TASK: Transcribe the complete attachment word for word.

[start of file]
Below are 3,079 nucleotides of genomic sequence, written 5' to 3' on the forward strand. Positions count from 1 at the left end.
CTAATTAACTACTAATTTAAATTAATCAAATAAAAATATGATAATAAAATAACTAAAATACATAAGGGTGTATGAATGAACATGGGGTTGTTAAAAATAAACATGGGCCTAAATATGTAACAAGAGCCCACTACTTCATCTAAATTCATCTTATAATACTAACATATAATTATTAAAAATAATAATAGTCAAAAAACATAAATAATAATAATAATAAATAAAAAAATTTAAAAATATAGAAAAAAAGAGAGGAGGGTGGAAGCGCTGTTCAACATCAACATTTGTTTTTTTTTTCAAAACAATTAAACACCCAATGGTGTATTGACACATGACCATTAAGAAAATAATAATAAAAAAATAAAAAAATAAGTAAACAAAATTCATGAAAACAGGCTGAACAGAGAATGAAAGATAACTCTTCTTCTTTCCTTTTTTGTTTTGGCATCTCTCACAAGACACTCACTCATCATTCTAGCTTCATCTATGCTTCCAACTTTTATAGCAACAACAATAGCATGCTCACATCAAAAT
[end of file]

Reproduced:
Below are 3,079 nucleotides of genomic sequence, written 5' to 3' on the forward strand. Positions count from 1 at the left end.
CTAATTAACTACTAATTTAAATTAATCAAATAAAAATATGATAATAAAATAACTAAAATACATAAGGGTGTATGAATGAACATGGGGTTGTTAAAAATAAACATGGGCCTAAATATGTAACAAGAGCCCACTACTTCATCTAAATTCATCTTATAATACTAACATATAATTATTAAAAATAATAATAGTCAAAAAACATAAATAATAATAATAATAAATAAAAAAATTTAAAAATATAGAAAAAAAGAGAGGAGGGTGGAAGCGCTGTTCAACATCAACATTTGTTTTTTTTTTCAAAACAATTAAACACCCAATGGTGTATTGACACATGACCATTAAGAAAATAATAATAAAAAAATAAAAAAATAAGTAAACAAAATTCATGAAAACAGGCTGAACAGAGAATGAAAGATAACTCTTCTTCTTTCCTTTTTTGTTTTGGCATCTCTCACAAGACACTCACTCATCATTCTAGCTTCATCTATGCTTCCAACTTTTATAGCAACAACAATAGCATGCTCACATCAAAAT